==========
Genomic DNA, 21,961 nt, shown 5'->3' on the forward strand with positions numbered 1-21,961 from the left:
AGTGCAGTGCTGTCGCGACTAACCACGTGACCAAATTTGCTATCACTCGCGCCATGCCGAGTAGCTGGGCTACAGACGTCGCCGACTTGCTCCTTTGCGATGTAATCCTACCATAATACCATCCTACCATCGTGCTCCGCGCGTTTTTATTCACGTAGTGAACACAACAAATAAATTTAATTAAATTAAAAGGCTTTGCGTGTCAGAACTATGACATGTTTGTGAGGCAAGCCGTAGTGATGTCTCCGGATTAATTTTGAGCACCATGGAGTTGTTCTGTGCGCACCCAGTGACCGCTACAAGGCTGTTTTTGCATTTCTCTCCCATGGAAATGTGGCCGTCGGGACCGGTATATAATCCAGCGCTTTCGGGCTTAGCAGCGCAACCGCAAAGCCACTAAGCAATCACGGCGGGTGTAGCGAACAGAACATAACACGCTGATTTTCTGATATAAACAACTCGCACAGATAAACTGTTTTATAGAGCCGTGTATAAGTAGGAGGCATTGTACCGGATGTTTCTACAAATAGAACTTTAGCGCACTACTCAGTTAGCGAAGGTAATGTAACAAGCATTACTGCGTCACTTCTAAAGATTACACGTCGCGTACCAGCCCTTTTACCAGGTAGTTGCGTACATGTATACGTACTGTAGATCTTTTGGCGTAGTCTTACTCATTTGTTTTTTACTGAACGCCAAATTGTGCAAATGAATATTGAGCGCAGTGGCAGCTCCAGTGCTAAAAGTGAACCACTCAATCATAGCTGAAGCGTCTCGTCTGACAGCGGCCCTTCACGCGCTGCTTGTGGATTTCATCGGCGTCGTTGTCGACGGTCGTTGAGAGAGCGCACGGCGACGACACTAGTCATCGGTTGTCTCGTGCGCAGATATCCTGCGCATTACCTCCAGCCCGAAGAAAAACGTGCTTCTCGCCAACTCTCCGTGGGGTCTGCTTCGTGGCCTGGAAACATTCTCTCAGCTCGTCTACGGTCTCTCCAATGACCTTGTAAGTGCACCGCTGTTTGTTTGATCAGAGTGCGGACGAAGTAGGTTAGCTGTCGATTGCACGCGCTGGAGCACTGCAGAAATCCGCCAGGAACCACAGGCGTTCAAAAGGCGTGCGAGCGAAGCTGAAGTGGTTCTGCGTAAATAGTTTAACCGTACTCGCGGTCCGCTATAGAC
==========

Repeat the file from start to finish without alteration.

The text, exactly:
Genomic DNA, 21,961 nt, shown 5'->3' on the forward strand with positions numbered 1-21,961 from the left:
AGTGCAGTGCTGTCGCGACTAACCACGTGACCAAATTTGCTATCACTCGCGCCATGCCGAGTAGCTGGGCTACAGACGTCGCCGACTTGCTCCTTTGCGATGTAATCCTACCATAATACCATCCTACCATCGTGCTCCGCGCGTTTTTATTCACGTAGTGAACACAACAAATAAATTTAATTAAATTAAAAGGCTTTGCGTGTCAGAACTATGACATGTTTGTGAGGCAAGCCGTAGTGATGTCTCCGGATTAATTTTGAGCACCATGGAGTTGTTCTGTGCGCACCCAGTGACCGCTACAAGGCTGTTTTTGCATTTCTCTCCCATGGAAATGTGGCCGTCGGGACCGGTATATAATCCAGCGCTTTCGGGCTTAGCAGCGCAACCGCAAAGCCACTAAGCAATCACGGCGGGTGTAGCGAACAGAACATAACACGCTGATTTTCTGATATAAACAACTCGCACAGATAAACTGTTTTATAGAGCCGTGTATAAGTAGGAGGCATTGTACCGGATGTTTCTACAAATAGAACTTTAGCGCACTACTCAGTTAGCGAAGGTAATGTAACAAGCATTACTGCGTCACTTCTAAAGATTACACGTCGCGTACCAGCCCTTTTACCAGGTAGTTGCGTACATGTATACGTACTGTAGATCTTTTGGCGTAGTCTTACTCATTTGTTTTTTACTGAACGCCAAATTGTGCAAATGAATATTGAGCGCAGTGGCAGCTCCAGTGCTAAAAGTGAACCACTCAATCATAGCTGAAGCGTCTCGTCTGACAGCGGCCCTTCACGCGCTGCTTGTGGATTTCATCGGCGTCGTTGTCGACGGTCGTTGAGAGAGCGCACGGCGACGACACTAGTCATCGGTTGTCTCGTGCGCAGATATCCTGCGCATTACCTCCAGCCCGAAGAAAAACGTGCTTCTCGCCAACTCTCCGTGGGGTCTGCTTCGTGGCCTGGAAACATTCTCTCAGCTCGTCTACGGTCTCTCCAATGACCTTGTAAGTGCACCGCTGTTTGTTTGATCAGAGTGCGGACGAAGTAGGTTAGCTGTCGATTGCACGCGCTGGAGCACTGCAGAAATCCGCCAGGAACCACAGGCGTTCAAAAGGCGTGCGAGCGAAGCTGAAGTGGTTCTGCGTAAATAGTTTAACCGTACTCGCGGTCCGCTATAGAC